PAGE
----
Maine residents back same-sex marriage; Washington State OKs legal pot

Voters a continent apart made history Tuesday on two divisive social issues, with Maine becoming the first state to approve same-sex marriage by popular vote and Washington state becoming the first to legalize recreational use of marijuana.

Voters a continent apart made history Tuesday on two divisive social issues, with Maine becoming the first state to approve same-sex marriage by popular vote and Washington state becoming the first to legalize recreational use of marijuana.

The outcome in Maine broke a 32-state streak, dating back to 1998, in which gay marriage had been rebuffed by every state that voted on it.

Maryland and Washington also were voting on measures to legalize same-sex marriage, while Minnesota voters were considering a conservative-backed amendment that would place a ban on same-sex marriage in the state constitution

The marijuana measure in Washington sets up a showdown with a federal government, which outlaws the drug’s prohibition.

The measure establishes a system of state-licensed marijuana growers, processors and retail stores, where adults over 21 can buy up to an ounce. It also establishes a standard blood test limit for driving under the influence.

Estimates have showed pot taxes could bring in hundreds of millions of dollars a year, but the sales won’t start until state officials make rules to govern the legal weed industry.

The outcomes of similar measures in Colorado and Oregon were uncertain.

In Massachusetts, voters approved a measure to allow marijuana use for medical reasons, joining 17 other states. Arkansas voters were deciding on a similar measure that would make it the first Southern state in that group.

Maine’s referendum on same-sex marriage marked the first time that gay-rights supporters put the issue to a popular vote. They collected enough signatures over the summer to schedule the vote, hoping to reverse the outcome of a 2009 referendum that quashed a gay-marriage law enacted by the Legislature.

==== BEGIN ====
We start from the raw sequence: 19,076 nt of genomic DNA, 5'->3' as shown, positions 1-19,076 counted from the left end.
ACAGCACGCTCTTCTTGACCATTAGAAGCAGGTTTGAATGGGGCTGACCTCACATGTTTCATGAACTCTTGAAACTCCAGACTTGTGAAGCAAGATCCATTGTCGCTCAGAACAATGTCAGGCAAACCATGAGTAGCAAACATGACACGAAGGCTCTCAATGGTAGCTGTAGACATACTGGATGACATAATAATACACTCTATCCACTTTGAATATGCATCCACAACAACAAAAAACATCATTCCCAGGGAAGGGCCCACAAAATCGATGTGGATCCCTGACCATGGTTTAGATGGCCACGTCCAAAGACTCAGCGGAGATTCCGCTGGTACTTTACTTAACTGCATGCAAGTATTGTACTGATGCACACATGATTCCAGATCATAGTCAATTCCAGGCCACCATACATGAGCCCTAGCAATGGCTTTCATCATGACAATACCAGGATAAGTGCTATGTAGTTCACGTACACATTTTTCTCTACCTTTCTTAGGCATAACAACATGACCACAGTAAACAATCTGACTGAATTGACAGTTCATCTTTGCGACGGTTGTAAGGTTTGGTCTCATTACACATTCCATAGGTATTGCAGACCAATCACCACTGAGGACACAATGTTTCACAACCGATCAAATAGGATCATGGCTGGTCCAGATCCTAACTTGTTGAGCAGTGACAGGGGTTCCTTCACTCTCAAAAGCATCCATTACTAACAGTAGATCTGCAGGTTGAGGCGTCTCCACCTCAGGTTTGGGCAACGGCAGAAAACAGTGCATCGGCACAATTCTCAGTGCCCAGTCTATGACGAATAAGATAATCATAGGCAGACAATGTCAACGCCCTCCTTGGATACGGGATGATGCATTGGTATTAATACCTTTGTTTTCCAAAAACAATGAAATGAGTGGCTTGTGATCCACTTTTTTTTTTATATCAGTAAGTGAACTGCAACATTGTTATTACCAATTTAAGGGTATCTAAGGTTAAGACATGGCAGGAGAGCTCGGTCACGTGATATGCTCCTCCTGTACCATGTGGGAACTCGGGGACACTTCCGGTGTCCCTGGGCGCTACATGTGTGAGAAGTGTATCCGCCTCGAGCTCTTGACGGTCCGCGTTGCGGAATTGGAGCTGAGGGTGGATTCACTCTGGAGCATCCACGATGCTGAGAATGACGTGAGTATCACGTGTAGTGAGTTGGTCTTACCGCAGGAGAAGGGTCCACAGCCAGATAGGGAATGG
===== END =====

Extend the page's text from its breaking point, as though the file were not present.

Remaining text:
In both Maryland and Washington, gay-marriage laws were approved by lawmakers and signed by the governors earlier this year, but opponents gathered enough signatures to challenge the laws.

In Minnesota, the question was whether the state would join 30 others in placing a ban on gay marriage in its constitution. Even if the ban is defeated, same-sex marriage would remain illegal in Minnesota under statute.

Gay marriage is legal in six states and the District of Columbia — in each case the result of legislation or court orders, not by a vote of the people.

In California, voters were deciding whether to repeal the state’s death penalty. If the measure prevailed, the more than 720 inmates on death row there would have their sentences converted to life in prison.

While 17 states have ended capital punishment, most did so through legislative action. Only in Oregon, in 1964, did voters choose to repeal the death penalty; they later reversed themselves to reinstate it.

In all, there were 176 measures on the ballots Tuesday in 38 states, according to the Initiative and Referendum Institute at the University of Southern California.

Other notable ballot measures:

l Maryland voters approved a measure allowing illegal immigrants to pay in-state college tuition, provided they attended a state high school for three years and can show they filed state income tax returns during that time. About a dozen other states have similar laws, but Maryland’s is the first to be approved by voters.

l In Oklahoma, voters approved a Republican-backed measure that wipes out all affirmative action programs in state government hiring, education and contracting practices. Similar steps have been taken previously in Arizona, California, Michigan, Nebraska and Washington.

l Florida voters rejected a proposal that would have banned government mandates for obtaining insurance such as required by President Barack Obama’s health care overhaul. Floridians also rejected a proposed constitutional amendment that would have limited revenue growth to match increases in population and cost of living.

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